Eliminating Non-Logical States from Linear Quantum-Dot-Cellular Automata
Quantum-dot-cellular automata are a method of computing with small numbers of electrons. The static shape of a particular automaton corresponds to a problem to be solved while the time-dependent evolution of the distribution of electrons within the automaton corresponds to a computation to solve the problem. The final distribution of electrons within the automaton represents a solution. The robustness of an automaton is characterized as the absolute energy difference between the lowest energy state and the first excited state. For computing IDENTITY, a basis for translating values across a larger system, it is shown that the robustness of the automaton can be improved dramatically by redesigning to eliminate non-logical states. By such redesign, the states that populate the energy levels between the logically correct answer and logically incorrect answers are prohibited, thereby increasing the energy gap between the ground state and the first excited state.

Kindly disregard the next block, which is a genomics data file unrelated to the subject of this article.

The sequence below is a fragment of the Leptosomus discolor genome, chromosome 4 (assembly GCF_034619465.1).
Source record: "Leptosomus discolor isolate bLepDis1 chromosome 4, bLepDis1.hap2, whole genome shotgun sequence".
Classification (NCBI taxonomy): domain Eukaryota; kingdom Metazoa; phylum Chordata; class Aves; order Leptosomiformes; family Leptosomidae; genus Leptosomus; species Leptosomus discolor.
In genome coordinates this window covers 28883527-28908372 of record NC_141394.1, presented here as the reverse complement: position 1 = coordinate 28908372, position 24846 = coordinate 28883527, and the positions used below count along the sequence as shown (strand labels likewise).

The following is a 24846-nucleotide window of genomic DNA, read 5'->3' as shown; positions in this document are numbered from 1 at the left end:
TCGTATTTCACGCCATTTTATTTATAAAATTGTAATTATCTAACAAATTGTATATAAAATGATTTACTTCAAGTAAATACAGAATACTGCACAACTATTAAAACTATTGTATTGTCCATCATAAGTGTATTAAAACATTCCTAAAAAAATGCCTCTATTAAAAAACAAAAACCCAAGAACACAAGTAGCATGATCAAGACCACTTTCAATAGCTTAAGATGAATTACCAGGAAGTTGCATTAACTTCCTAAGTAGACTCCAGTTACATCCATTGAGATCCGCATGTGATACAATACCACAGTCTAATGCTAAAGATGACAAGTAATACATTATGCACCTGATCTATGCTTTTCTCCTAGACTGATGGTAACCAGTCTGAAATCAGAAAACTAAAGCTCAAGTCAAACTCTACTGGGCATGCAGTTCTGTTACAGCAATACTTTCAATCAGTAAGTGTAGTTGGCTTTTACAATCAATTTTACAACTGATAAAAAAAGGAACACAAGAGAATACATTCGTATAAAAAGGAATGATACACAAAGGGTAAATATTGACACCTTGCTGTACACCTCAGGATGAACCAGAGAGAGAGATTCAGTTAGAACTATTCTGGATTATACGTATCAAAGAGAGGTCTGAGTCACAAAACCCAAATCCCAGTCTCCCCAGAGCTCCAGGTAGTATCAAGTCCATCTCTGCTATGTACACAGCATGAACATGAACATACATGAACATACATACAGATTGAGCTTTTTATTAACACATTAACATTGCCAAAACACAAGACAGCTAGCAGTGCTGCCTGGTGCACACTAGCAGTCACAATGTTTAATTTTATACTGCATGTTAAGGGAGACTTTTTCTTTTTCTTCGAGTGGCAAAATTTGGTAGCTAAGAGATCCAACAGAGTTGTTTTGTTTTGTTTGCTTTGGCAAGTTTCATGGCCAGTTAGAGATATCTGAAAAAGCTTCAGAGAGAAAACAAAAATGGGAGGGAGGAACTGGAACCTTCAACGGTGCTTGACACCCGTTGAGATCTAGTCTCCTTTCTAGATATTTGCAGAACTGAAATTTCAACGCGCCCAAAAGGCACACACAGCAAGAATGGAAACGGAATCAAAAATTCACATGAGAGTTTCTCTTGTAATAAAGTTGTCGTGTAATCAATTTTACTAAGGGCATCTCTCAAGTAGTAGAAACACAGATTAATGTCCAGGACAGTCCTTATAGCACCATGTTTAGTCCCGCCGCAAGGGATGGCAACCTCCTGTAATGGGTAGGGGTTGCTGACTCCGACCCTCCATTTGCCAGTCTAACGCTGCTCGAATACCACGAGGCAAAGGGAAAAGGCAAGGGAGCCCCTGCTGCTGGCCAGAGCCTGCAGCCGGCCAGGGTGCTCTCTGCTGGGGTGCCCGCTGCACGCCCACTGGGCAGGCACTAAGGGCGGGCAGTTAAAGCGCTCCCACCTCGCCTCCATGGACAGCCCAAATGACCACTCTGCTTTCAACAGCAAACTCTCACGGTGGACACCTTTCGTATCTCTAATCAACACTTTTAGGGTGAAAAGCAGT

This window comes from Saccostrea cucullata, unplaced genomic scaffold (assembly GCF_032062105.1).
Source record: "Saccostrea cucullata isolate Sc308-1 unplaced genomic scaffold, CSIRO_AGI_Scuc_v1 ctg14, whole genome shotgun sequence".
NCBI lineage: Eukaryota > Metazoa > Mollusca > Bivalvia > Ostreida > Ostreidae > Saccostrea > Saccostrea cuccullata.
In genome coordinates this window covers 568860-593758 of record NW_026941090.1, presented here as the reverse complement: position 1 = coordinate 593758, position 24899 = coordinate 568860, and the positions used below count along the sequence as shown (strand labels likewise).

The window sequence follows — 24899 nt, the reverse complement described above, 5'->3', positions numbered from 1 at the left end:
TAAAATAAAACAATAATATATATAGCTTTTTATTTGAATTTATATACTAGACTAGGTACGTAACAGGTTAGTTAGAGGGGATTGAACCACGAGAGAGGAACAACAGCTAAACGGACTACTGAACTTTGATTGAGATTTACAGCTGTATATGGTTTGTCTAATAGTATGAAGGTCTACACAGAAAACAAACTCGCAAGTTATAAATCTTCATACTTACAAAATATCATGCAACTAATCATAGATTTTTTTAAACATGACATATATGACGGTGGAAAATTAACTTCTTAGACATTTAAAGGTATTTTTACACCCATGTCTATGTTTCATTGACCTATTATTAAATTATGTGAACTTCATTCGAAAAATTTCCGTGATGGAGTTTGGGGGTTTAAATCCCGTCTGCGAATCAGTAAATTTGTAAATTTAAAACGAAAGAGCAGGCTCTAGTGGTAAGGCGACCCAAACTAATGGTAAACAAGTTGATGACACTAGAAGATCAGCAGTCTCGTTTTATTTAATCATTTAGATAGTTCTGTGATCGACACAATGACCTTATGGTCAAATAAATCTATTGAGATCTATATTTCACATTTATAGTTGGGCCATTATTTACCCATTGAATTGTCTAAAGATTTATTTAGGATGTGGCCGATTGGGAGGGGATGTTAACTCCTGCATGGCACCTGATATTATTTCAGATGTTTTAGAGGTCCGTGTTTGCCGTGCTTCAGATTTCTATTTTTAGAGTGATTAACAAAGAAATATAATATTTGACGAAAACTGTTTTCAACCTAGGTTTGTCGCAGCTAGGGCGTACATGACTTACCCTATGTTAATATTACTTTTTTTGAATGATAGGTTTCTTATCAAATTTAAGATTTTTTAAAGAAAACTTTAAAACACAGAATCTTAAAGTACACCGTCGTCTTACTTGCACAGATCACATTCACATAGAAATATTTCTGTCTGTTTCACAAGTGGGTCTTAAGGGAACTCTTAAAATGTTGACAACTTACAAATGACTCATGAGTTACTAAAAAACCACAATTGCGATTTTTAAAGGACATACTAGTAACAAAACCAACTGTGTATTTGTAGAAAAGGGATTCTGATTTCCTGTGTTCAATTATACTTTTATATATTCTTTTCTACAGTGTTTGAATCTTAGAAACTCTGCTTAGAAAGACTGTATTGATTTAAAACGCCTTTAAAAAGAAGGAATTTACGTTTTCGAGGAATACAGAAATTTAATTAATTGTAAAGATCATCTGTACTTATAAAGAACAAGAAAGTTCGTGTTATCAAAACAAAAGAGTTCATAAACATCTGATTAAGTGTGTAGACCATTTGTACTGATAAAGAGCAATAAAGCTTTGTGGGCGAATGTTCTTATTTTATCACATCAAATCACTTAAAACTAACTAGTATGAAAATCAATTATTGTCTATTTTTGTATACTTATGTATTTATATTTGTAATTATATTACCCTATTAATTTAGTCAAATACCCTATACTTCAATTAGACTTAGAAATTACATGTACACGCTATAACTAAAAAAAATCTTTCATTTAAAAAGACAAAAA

Lusth, John C.; Hanna, Charles B.; and Díaz-Vélez, J. C.. (2001). "Eliminating Non-Logical States from Linear Quantum-Dot-Cellular Automata". Microelectronics Journal, 32(1), 81-84. http://dx.doi.org/10.1016/S0026-2692(00)00107-5